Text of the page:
Keith champions dementia-friendly Buxton in tribute to late wife

Keith Horncastle, left, next to Margaret Knowles and the staff from the Cavendish Hospital, on the roof-top garden planting the primula Val Horncastle.
Keith Horncastle, left, next to Margaret Knowles and the staff from the Cavendish Hospital, on the roof-top garden planting the primula Val Horncastle.

Campaigner Keith Horncastle wants to make Buxton a dementia-friendly town in honour of his wife who fought the illness for six and half years.

He and Val always put the residents of Buxton first and in 2006 campaigned to re-open the Spencer Ward at the Cavendish Hospital which looks after elderly people with mental illnesses.

They also devised a memory calendar to help people with dementia remember what is important to them each day.

This is Keith’s first year without Val, and since her death he has trained as a dementia champion and is now taking his mission into local shops.

He said: “I want there to be at least one person in shops and businesses who have received some dementia training so if a person comes in who is feeling a bit forgetful they know how to deal with that person in a dignified and respectful manner.

“I have seen what dementia can do, but I want to be a message of hope to try and get rid of the stigma attached to the illness.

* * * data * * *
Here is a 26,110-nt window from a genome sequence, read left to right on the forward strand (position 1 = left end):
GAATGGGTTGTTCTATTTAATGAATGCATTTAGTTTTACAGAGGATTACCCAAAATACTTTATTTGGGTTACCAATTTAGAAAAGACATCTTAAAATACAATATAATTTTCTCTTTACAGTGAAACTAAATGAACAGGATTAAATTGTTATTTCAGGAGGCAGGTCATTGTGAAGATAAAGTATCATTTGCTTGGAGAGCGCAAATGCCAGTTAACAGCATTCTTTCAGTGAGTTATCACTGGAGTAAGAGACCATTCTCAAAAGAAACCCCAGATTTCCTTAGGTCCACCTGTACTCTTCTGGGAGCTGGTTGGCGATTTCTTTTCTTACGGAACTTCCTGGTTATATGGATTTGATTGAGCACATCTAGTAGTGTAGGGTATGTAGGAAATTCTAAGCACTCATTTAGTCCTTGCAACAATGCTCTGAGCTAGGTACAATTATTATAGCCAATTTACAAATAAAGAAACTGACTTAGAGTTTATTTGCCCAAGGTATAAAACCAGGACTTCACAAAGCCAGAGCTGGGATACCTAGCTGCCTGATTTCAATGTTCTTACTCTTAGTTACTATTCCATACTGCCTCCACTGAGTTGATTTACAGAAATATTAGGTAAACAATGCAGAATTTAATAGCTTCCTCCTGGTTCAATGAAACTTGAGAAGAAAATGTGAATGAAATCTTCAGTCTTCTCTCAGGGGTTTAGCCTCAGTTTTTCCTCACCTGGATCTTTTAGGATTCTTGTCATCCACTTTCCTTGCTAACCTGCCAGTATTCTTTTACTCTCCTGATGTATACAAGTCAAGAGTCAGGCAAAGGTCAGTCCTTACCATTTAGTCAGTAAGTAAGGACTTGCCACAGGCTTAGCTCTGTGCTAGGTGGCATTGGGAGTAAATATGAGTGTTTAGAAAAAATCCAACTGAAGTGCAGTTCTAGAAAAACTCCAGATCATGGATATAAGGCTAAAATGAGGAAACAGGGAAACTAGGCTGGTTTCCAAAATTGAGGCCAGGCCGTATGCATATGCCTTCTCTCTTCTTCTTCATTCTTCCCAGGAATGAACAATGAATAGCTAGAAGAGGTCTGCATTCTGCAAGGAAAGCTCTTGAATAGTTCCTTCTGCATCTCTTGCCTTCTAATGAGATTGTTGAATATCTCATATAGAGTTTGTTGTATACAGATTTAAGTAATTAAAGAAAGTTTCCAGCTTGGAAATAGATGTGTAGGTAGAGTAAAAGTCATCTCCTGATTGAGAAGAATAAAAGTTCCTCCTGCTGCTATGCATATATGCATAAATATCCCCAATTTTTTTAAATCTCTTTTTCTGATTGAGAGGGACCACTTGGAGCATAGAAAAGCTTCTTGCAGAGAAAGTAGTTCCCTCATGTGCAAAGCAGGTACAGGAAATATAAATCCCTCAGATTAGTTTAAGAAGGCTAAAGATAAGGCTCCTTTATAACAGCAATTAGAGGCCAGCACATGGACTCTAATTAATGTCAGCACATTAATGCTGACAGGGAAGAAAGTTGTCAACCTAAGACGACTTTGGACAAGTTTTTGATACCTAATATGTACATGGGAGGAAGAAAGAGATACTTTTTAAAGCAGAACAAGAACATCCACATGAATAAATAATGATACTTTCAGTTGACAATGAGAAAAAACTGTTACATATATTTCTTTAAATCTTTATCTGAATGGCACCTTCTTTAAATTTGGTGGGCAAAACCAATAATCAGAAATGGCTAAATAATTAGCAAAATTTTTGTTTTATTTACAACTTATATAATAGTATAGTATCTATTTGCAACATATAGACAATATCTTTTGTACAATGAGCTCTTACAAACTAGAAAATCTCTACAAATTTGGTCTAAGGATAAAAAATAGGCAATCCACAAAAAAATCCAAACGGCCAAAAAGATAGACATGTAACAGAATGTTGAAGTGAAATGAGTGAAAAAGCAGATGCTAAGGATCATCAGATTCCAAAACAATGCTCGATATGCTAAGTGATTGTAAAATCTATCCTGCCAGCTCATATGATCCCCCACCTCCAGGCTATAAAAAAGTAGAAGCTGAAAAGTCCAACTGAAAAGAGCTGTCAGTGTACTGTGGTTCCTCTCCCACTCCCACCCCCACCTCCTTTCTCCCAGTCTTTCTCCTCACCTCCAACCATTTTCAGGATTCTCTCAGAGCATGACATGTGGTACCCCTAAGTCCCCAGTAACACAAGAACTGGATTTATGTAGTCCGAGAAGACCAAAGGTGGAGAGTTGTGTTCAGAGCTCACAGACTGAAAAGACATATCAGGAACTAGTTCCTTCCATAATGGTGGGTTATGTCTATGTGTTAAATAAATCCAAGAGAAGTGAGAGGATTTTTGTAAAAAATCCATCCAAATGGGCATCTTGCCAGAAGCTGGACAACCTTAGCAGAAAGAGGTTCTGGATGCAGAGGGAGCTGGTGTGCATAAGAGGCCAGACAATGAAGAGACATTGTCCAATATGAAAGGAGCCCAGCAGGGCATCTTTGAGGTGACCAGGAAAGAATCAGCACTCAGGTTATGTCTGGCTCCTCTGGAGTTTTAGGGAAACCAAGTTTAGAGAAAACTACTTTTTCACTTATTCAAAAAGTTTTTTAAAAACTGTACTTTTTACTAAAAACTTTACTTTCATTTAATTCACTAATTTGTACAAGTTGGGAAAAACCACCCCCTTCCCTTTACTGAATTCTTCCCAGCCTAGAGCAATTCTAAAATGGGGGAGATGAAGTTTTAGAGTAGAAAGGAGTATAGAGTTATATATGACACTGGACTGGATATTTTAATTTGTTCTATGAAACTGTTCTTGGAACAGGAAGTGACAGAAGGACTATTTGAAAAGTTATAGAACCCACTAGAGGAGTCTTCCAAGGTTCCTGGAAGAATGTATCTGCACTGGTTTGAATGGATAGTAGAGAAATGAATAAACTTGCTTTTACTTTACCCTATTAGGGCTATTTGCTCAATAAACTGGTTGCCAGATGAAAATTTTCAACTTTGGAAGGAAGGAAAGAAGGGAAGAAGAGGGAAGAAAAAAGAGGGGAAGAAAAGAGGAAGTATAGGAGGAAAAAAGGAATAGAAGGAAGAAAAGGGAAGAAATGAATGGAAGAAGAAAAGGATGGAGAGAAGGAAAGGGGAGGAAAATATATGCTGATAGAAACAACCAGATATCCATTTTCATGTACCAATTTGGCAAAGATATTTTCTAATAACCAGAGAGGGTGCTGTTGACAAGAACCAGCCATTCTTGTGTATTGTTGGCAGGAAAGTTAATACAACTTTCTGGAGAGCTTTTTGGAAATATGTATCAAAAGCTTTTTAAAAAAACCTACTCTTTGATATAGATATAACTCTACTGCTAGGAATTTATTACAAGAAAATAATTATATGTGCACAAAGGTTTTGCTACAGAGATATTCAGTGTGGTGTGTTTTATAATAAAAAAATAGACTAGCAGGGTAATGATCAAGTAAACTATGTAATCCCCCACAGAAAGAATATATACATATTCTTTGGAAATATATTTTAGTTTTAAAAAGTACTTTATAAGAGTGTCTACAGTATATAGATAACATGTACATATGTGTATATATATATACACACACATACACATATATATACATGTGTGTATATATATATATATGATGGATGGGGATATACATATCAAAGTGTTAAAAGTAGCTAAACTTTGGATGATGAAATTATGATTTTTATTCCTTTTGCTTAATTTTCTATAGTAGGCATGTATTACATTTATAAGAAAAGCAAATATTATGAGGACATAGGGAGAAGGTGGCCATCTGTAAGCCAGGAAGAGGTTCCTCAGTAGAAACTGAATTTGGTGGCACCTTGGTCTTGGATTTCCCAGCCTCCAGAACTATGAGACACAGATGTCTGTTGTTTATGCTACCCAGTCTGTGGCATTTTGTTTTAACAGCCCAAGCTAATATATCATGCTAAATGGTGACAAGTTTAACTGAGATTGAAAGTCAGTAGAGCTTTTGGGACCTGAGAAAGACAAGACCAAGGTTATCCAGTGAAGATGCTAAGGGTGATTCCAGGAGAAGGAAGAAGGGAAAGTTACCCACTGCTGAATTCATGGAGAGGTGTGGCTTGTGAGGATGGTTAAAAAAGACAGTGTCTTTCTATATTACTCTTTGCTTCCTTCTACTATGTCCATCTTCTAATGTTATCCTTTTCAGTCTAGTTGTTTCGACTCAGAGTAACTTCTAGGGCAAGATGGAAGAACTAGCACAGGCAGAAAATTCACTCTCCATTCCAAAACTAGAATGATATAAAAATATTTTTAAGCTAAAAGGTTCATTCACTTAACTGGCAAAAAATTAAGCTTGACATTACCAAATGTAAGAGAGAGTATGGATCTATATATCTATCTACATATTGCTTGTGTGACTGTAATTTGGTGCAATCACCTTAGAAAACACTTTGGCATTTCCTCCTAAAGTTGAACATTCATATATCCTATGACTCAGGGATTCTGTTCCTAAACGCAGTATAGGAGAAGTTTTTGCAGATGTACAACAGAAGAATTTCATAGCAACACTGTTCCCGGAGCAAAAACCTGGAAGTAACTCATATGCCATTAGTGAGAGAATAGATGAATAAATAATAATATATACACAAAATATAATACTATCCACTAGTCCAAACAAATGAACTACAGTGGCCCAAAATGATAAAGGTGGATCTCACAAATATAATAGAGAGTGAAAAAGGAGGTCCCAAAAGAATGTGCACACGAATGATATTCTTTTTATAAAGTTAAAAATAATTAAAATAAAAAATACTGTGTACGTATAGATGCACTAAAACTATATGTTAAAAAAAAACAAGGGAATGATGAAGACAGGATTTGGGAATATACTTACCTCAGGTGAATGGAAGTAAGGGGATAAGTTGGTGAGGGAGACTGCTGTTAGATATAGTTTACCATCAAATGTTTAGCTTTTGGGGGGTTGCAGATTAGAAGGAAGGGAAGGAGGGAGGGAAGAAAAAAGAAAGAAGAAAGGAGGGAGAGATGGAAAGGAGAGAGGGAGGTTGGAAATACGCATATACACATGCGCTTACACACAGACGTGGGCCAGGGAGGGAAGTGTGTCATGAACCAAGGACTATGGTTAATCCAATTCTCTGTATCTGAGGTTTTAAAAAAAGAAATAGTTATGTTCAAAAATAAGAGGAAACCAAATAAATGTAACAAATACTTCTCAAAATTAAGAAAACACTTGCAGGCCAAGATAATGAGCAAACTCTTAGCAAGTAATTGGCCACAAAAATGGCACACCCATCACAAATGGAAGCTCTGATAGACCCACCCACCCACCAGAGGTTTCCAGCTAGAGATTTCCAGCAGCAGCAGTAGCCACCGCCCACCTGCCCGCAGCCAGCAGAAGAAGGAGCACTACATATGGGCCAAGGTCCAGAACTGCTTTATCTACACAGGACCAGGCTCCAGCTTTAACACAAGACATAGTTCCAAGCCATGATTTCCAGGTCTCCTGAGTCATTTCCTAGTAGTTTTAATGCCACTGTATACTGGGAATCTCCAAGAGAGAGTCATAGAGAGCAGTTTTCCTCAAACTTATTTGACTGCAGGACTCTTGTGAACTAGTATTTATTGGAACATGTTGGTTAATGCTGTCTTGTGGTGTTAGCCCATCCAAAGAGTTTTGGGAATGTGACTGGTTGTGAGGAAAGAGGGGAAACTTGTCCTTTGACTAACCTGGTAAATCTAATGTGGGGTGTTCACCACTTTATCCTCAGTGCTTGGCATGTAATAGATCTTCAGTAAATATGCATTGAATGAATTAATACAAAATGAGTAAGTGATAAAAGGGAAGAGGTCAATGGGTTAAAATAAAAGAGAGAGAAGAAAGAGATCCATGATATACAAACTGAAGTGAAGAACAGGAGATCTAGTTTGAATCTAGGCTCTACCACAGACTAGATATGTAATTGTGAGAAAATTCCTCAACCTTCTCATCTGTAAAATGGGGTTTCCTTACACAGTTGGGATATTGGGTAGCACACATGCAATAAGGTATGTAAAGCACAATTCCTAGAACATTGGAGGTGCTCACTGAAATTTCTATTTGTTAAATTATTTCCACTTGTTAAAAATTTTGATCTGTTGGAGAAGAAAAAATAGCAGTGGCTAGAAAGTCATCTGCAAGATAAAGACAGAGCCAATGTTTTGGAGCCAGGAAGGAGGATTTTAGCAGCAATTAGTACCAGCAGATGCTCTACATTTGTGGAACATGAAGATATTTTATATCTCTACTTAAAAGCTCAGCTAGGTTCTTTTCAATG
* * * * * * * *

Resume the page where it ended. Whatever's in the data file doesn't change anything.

“Yes there are bad times but Val had a quality of life right until the end.”

Keith will be working on the Dementia Action Alliance stall at Buxton Spring Fair where a flower, which was named after her, will be on display.

Back in the 1980s, Val worked at Micro Plants in Longnor where the firm developed a unique double primula and named it Primula Val Horncastle, and Keith thinks this was because “she was a very determined and persistent lady”.

He said: “After Val died in November I searched to find anywhere selling the flower because although I have some in the garden, I wanted some more to say thank-you to the people who looked after us.”

Luckily he managed to track down the flower and one has now been planted in the roof garden of the Spencer Ward where Val received care in the later stages of her illness.

Keith added: “The ward and staff are fantastic.

“When Val was in there we used to sit in the garden and look at the plants, so it seemed right for her memory to live on there.”